And the reason for that is the wonderful World West has created for this book. It’s incredibly vibrant, and I had no trouble nestling into to it even in the opening pages. There are several cultures in the World that are well rounded, even if we only see hints of them; castes and kingdoms which aren’t explored but are still described well enough that they seem complete. There’s also a detailed history that’s hinted at here and there, but feels complete without any gaps. And best of all, the religion of the World is well crafted. Competing beliefs make the world seem real, and the characters more human. I particularly like the way he’s able to combine religious dogma and science; for example, there are three moons in the sky, and the people believe they represent three gods. When the moons are destroyed, it has a crippling effect on the faiths of the people. This kind of chthonic religion is natural and realistic. At the same time, West makes it clear that this has a very real scientific effect on the world; you can’t remove the gravitational effect of a moon and be surprised when the sky starts falling.

There’s a lot to like about this book–but on the other hand, there’s something flat underlying it all. It’s nothing I can put my finger on, but I think it has something to do with the well developed World and Characters as opposed to the relatively simple plot. The story involves Varis reaching for this insurmountable power, then trying to take over the realm, while Kian and company chase him down to defeat him. Aside from some setbacks our heroes suffer along the way, it’s pretty straight forward. There’s nothing wrong with this, of course–it’s still an engaging story–but there’s a clear contrast here. The World and Characters are great examples of how fantasy should be done, while the plot is a pretty straight line from beginning to end. It’s also a rather lengthy book, and although there were parts that could probably have been left out without much trouble, it wasn’t padded, and there wasn’t anything that seemed gratuitous. One thing I really enjoyed about the was the book was written was that the last several chapters are significantly shorter than the preceding ones; this gives the climax of the book a nice staccato feel, and really serves the action well. A nice trick, and a great narrative choice.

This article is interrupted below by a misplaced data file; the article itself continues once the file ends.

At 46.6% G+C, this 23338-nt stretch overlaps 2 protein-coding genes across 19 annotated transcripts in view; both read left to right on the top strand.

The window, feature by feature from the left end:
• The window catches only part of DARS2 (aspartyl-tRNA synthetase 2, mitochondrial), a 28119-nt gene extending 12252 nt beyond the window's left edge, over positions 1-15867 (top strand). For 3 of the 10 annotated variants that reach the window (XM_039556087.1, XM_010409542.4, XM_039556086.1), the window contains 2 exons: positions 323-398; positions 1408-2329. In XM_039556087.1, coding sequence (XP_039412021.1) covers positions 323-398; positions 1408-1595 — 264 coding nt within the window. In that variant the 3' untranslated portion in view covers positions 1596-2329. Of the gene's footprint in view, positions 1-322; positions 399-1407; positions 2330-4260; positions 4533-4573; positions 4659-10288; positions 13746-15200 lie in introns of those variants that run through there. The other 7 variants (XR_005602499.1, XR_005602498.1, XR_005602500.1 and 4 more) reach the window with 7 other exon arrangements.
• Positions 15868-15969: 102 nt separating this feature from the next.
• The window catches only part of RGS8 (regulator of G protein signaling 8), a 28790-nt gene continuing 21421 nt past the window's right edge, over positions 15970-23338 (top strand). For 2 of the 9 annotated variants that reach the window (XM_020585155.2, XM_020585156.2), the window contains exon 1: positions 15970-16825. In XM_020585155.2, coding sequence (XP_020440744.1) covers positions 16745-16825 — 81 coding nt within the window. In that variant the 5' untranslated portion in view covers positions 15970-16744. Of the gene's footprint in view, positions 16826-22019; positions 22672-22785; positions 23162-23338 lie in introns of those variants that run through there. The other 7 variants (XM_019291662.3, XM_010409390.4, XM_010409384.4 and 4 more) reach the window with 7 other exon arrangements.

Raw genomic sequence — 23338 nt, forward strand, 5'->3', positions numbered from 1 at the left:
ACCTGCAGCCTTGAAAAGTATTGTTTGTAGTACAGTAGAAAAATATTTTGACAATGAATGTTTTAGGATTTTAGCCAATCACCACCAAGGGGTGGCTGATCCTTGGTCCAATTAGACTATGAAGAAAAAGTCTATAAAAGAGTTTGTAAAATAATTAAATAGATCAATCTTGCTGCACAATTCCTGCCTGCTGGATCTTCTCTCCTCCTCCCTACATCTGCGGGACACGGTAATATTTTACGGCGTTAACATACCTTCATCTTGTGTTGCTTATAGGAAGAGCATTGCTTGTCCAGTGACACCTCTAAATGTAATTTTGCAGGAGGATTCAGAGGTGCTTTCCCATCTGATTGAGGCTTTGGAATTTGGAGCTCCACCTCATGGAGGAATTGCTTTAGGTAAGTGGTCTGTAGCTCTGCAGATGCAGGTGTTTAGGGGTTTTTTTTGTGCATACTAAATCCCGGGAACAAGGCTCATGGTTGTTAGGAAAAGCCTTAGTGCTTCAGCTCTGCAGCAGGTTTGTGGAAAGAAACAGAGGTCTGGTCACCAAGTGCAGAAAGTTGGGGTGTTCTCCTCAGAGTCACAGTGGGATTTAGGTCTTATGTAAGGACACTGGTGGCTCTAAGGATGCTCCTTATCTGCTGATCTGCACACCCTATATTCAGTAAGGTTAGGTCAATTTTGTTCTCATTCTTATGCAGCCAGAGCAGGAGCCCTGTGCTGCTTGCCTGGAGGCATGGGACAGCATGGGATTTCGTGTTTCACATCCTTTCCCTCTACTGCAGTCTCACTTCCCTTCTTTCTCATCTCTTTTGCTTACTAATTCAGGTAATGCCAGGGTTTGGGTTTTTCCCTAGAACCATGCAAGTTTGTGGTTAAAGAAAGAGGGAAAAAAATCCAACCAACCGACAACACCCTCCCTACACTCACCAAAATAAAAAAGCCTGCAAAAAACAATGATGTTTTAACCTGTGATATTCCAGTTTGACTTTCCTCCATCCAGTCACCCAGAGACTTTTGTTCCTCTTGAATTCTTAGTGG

All in all, this is a fun book. It’s the first book in a series, and though the next book doesn’t seem to expand on these characters, it’s sure to flesh out the world even more–I’m quite looking forward to it. You can find it on Amazon for $0.99, or on Kobo for free. James A. West is on Twitter, and keeps a blog as well. If you like epic fantasy, this is an Indie Writer to watch out for!

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One comment on “Indie Review: The God King by James A West

  1. You’ve piqued my interest, James! I’ll have to go check this one out.